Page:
The current production at the Hill Country Community Theatre is A Few Good Men, by Aaron Sorkin.

As the quintessence of the play is rooted in morality, I am going to begin this review with a look at that very thing. A debate on the roots of morality was held at the University of Texas in Austin on April 17. Philosophy professor Ben Bayer identified four virtues associated with morality: rationality, honesty, integrity and justice. All four are centre stage in the play as well, as we are confronted with heroes and ati-heroes..

All four virtues combine to create in a person’s mind a knowledge of the truth. “This account of moral truth makes no appeal to divine commandments. It does not say that a dissident’s courage is virtuous because society approves of courage. On the contrary, it says that these heroes may be virtuous even when society opposes them. They are committed to the truth regardless of how it feels. And their virtue consists in the fact that rationally identifying the facts is efficacious for identifying the values we need to live.”

The meaning of the entire play is actually encapsulated in that statement by Dr. Bayer. For those who have not seen the play, or the rather famous film starring Tom Cruise and Jack Nicholson, I am not going to give away the plot detail. Rather I will highlight how the lives of certain characters can be understood in term of how Dr. Bayer related the four virtues to morality.

Would you want a wise-cracking lawyer to defend you in a murder trial? That’s what a couple of young Marines get here, as they unwittingly get cast as courageous dissidents (Brody Herman and Brandon Gonzalez). They are being charged with the murder of a fellow Marine; the attorney they have been assigned is Lt. Daniel Kaffee, played here by Jeff Jeffers, who bears more than a passing resemblance to Cruise. He is the one who rationally identifies facts, and identifies the values we (and the Marines) need to live by. Superb acting, as Jeffers bears the burden of advancing this complex plot.

His great protagonist is Lt. Col. Nathan Jessep. William Noyer gives a performance worthy of a Tony Award; his 29 years in the military stands him in good stead here. As head of the American presence at Guantanamo Bay in Cuba, no one doubts he is in charge. He represents the ‘society’ of the Marines, and he does whatever is necessary to maintain order, even if it means opposing his own men. His right-hand-man is Lt. Kendrick (played with spine-chilling enthusiasm by J.D. Cole), who makes constant appeal to divine commandments. Together, Jessep and Kendrick are toxic. And finally, there is Capt. Markinson (Doug Hart), whose commitment to the truth is boundless. Hart offers just the right counterweight to Jessep and Kendrick, making his acting all the more believable.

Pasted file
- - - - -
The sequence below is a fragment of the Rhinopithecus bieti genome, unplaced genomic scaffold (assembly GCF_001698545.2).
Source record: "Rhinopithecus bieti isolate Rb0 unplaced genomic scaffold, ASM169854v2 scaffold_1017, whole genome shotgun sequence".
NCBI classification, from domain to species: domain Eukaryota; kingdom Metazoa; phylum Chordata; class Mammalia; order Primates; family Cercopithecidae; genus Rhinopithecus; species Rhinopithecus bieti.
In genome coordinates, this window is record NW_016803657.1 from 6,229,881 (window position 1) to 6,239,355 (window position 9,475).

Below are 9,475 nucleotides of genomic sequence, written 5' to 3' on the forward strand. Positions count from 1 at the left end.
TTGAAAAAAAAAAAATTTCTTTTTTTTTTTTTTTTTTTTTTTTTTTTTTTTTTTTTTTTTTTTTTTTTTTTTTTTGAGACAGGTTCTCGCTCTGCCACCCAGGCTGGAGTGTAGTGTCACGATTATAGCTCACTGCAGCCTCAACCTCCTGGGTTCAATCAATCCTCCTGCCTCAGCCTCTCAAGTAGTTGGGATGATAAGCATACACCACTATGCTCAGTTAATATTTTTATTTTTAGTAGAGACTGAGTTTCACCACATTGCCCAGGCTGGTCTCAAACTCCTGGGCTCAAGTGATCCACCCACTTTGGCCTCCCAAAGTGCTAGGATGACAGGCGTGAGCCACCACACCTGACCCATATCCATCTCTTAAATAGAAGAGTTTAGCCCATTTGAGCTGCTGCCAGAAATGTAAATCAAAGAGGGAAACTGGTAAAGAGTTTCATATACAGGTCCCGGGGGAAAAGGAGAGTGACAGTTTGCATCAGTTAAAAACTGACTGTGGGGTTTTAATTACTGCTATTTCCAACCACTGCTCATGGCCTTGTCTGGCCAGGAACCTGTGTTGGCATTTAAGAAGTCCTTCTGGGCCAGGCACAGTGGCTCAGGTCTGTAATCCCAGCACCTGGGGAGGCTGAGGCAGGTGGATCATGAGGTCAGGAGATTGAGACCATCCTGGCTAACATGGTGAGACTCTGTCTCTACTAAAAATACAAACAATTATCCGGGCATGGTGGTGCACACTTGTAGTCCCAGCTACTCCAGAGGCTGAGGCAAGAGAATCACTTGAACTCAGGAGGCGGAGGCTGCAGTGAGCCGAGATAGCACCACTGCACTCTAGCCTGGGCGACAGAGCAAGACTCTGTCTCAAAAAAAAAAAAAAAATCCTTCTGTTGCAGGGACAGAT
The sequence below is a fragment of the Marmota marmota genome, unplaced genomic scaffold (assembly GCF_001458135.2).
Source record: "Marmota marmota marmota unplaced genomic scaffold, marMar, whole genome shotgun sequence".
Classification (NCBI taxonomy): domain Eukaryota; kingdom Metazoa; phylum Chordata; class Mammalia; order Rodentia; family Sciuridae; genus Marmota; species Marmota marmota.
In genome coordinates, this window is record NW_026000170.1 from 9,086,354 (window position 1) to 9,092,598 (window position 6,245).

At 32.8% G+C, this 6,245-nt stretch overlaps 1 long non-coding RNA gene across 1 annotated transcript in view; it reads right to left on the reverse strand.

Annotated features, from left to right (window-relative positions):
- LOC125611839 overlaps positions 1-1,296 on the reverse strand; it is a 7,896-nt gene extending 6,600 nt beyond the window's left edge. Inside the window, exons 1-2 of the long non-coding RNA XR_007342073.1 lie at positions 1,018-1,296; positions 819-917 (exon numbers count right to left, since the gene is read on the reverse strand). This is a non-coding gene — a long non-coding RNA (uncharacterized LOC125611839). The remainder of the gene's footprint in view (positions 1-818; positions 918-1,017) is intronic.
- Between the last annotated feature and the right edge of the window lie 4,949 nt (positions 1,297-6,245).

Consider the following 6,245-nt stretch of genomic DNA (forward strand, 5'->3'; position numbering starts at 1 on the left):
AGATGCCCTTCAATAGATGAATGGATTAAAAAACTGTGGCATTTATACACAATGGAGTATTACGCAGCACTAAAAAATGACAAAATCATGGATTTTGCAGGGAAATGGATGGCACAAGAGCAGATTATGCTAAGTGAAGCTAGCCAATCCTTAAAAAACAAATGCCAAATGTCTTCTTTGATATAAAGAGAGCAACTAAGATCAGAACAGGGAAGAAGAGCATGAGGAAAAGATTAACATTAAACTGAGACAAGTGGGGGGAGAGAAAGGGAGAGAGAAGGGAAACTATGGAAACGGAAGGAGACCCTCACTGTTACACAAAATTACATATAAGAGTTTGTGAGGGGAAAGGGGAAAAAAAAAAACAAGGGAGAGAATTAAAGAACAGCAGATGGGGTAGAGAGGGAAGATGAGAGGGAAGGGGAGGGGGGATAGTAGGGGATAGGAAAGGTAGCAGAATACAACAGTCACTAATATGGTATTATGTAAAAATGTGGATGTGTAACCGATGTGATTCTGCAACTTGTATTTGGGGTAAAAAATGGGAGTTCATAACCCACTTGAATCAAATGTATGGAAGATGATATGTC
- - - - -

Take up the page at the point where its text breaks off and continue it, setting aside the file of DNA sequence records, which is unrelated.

I interviewed the director, Hayli Isbell, about the special challenges posed by this production. “They were definitely about making it my own: taking something that is so well known, so male-dominated and putting a different twist on it. I changed two characters to women, the Judge and Corporal Howard, to bring in a whole new light. I really just wanted to tell the story from a woman’s point of view. It’s kind of a more intimate and emotional take on it.”

Isbell says there are no former Marines in the show, “but we do have some former Army and Navy personnel. They really helped with the show, making sure everything was accurate. We had a mini bootcamp to teach everyone how they would stand, walk and salute. I reached out to a few friends of mine who served in the Marines to make sure I was giving it justice.” What was the key insight they imparted, I asked? “I was leaning to making it very sharp and militant, but they actually brought me out of that a little bit. They said no, some of it is actually really personal. They wouldn’t be so militant: in that moment, it’s OK to actually break that.” 

A cauldron that mixes chicanery, suicide, coercion, conspiracy and perjury, A Few Good Men is an extremely fine production at HCCT, which I highly recommend.

A Few Good Men runs thru Apr 21, 2024.

For tickets:

l to r: Christian Faircloth, Doug Hart, William Noyer, Jeff Jeffers (bowing). Photo by C Cunningham

By Dr. Cliff Cunningham

Dr. Cliff Cunningham is a planetary scientist, the acknowledged expert on the 19th century study of asteroids. He is a Research Fellow at the University of Southern Queensland in Australia. He serves as Editor of the History & Cultural Astronomy book series published by Springer; and Associate Editor of the Journal of Astronomical History & Heritage. Asteroid 4276 in space was named in his honour by the International Astronomical Union based in the recommendation of the Harvard Smithsonian Center for Astrophysics. Dr. Cunningham has written or edited 15 books. His PhD is in the History of Astronomy, and he also holds a BA in Classical Studies.